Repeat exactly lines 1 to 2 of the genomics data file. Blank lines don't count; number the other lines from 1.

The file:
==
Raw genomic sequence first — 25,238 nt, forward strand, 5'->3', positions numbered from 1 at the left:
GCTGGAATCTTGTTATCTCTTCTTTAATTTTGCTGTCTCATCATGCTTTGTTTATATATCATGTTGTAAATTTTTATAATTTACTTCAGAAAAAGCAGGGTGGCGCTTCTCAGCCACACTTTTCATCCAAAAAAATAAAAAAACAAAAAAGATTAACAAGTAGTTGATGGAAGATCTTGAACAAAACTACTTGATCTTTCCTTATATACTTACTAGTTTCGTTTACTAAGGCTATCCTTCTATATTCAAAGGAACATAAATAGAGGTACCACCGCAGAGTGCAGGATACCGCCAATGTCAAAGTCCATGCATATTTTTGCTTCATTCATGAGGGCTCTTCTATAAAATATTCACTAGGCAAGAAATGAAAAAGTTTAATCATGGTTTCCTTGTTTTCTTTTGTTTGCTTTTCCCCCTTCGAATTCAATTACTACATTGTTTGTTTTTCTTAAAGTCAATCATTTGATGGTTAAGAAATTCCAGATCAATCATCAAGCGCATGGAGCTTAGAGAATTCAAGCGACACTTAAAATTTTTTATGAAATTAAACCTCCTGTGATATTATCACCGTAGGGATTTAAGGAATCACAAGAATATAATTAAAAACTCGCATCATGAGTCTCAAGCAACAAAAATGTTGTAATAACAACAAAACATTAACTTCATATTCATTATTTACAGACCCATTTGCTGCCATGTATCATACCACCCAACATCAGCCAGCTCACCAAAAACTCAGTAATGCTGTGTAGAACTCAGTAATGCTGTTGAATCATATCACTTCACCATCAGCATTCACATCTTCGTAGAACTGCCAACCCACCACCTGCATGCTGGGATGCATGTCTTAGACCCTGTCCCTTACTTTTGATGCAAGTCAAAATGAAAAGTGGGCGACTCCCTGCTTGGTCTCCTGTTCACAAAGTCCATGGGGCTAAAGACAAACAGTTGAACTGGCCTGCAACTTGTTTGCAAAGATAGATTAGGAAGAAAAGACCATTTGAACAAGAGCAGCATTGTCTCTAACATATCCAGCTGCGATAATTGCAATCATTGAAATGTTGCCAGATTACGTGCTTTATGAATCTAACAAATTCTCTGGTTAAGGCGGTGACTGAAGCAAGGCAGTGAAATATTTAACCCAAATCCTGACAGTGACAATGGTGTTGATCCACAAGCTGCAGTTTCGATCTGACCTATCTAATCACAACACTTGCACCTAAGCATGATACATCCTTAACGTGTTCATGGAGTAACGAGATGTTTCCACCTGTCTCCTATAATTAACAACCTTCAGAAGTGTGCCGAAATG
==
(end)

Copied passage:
Raw genomic sequence first — 25,238 nt, forward strand, 5'->3', positions numbered from 1 at the left:
GCTGGAATCTTGTTATCTCTTCTTTAATTTTGCTGTCTCATCATGCTTTGTTTATATATCATGTTGTAAATTTTTATAATTTACTTCAGAAAAAGCAGGGTGGCGCTTCTCAGCCACACTTTTCATCCAAAAAAATAAAAAAACAAAAAAGATTAACAAGTAGTTGATGGAAGATCTTGAACAAAACTACTTGATCTTTCCTTATATACTTACTAGTTTCGTTTACTAAGGCTATCCTTCTATATTCAAAGGAACATAAATAGAGGTACCACCGCAGAGTGCAGGATACCGCCAATGTCAAAGTCCATGCATATTTTTGCTTCATTCATGAGGGCTCTTCTATAAAATATTCACTAGGCAAGAAATGAAAAAGTTTAATCATGGTTTCCTTGTTTTCTTTTGTTTGCTTTTCCCCCTTCGAATTCAATTACTACATTGTTTGTTTTTCTTAAAGTCAATCATTTGATGGTTAAGAAATTCCAGATCAATCATCAAGCGCATGGAGCTTAGAGAATTCAAGCGACACTTAAAATTTTTTATGAAATTAAACCTCCTGTGATATTATCACCGTAGGGATTTAAGGAATCACAAGAATATAATTAAAAACTCGCATCATGAGTCTCAAGCAACAAAAATGTTGTAATAACAACAAAACATTAACTTCATATTCATTATTTACAGACCCATTTGCTGCCATGTATCATACCACCCAACATCAGCCAGCTCACCAAAAACTCAGTAATGCTGTGTAGAACTCAGTAATGCTGTTGAATCATATCACTTCACCATCAGCATTCACATCTTCGTAGAACTGCCAACCCACCACCTGCATGCTGGGATGCATGTCTTAGACCCTGTCCCTTACTTTTGATGCAAGTCAAAATGAAAAGTGGGCGACTCCCTGCTTGGTCTCCTGTTCACAAAGTCCATGGGGCTAAAGACAAACAGTTGAACTGGCCTGCAACTTGTTTGCAAAGATAGATTAGGAAGAAAAGACCATTTGAACAAGAGCAGCATTGTCTCTAACATATCCAGCTGCGATAATTGCAATCATTGAAATGTTGCCAGATTACGTGCTTTATGAATCTAACAAATTCTCTGGTTAAGGCGGTGACTGAAGCAAGGCAGTGAAATATTTAACCCAAATCCTGACAGTGACAATGGTGTTGATCCACAAGCTGCAGTTTCGATCTGACCTATCTAATCACAACACTTGCACCTAAGCATGATACATCCTTAACGTGTTCATGGAGTAACGAGATGTTTCCACCTGTCTCCTATAATTAACAACCTTCAGAAGTGTGCCGAAATG